Starting young calves on fine, palatable, long-stem forage is best because they’re likely more familiar with it. “You also need to get them transitioned onto energy-dense, nutritious feeds quickly, since they can’t handle much volume of forage yet,” Lardy says. He recommends top-dressing hay with the concentrate until calves start eating it.

“You might use a starter pellet from a commercial feed company or mix the diet yourself, but these calves need good-quality forage and nutritious concentrate to ensure they have adequate protein and energy levels and meet their vitamin/mineral requirements. Avoid low-quality hay, or hay with dust, mold or heat damage; these will lead to problems in early-weaned calves,” he says.

In Texas, Gill says he’s using the dairy model with some of the really young calves, feeding a complete feed for the first month and then gradually increasing the roughage portion of their diet.

Rumen volume in a three-month-old calf is much less than that of a six-month-old calf. Young calves need a denser diet. Patterson says they’re very efficient feed converters and can eat more percent of body weight (dry-matter basis) than a bigger calf; they’re also efficient at converting that to gain.

“When we wean a younger calf here at the Padlock Ranch, we provide a higher concentration of energy, protein and minerals and a little less roughage,” Patterson explains. “Later-weaned calves can go right on grass and do well, but early-weaned light calves need a higher level of nutrition to keep growing and gaining.”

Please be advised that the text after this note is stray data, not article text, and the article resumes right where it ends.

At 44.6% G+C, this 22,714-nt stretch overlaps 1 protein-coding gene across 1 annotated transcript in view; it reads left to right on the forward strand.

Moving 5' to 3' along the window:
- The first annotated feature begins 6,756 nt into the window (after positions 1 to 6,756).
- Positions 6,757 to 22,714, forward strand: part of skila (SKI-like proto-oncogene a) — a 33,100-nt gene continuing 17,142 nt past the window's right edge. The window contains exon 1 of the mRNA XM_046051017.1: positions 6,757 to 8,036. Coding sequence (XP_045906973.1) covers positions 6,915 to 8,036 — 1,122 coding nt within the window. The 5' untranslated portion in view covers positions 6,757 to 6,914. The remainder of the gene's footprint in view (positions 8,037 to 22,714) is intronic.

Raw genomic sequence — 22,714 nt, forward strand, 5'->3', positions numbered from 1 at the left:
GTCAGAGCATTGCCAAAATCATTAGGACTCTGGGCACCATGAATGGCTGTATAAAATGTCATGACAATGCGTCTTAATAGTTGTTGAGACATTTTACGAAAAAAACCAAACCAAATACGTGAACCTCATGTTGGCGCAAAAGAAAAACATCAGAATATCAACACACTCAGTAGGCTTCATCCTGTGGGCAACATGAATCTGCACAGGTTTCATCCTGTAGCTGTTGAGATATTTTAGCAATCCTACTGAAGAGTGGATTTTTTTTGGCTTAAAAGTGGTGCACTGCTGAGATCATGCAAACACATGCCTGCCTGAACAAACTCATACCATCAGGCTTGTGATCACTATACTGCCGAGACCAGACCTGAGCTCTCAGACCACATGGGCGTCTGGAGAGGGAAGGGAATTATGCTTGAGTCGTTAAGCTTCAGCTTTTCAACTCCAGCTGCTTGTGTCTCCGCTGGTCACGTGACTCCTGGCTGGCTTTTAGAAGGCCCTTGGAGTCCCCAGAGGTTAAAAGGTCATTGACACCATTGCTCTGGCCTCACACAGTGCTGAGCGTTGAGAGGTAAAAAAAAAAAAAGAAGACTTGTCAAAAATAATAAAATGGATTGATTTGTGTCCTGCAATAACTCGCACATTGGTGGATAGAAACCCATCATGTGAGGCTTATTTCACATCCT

Padlock Ranch weans calves in a feedlot facility with concrete pads and bunks; calves are fed a total-mixed, milled ration that contains hay and concentrate. The hay helps the calves adjust and keeps the rumen healthy.

“For rumen safety, we also use some fiber-based energy products – wheat mids and distillers grains, along with corn or barley, to get energy levels up without having a diet too high in starch,” Patterson says. Wheat-mid pellets are very palatable and calves start eating those fairly quickly in a mixed ration. The more stressed they are and the lower their feed intake, the higher the nutrient concentration necessary; every bite needs to be nutritious, he adds.

“On lighter calves, we don’t use a wet ration like silage or haylage. After they get a little more size, over 400-450 lbs., we start working more silage into their diet and they can be managed like older-weaned calves,” Patterson says.

“With bigger calves, if you feed a wetter ration, they just eat more. But small calves don’t have enough rumen space to eat enough to get adequate nutrients to meet their requirements for growth,” Patterson explains.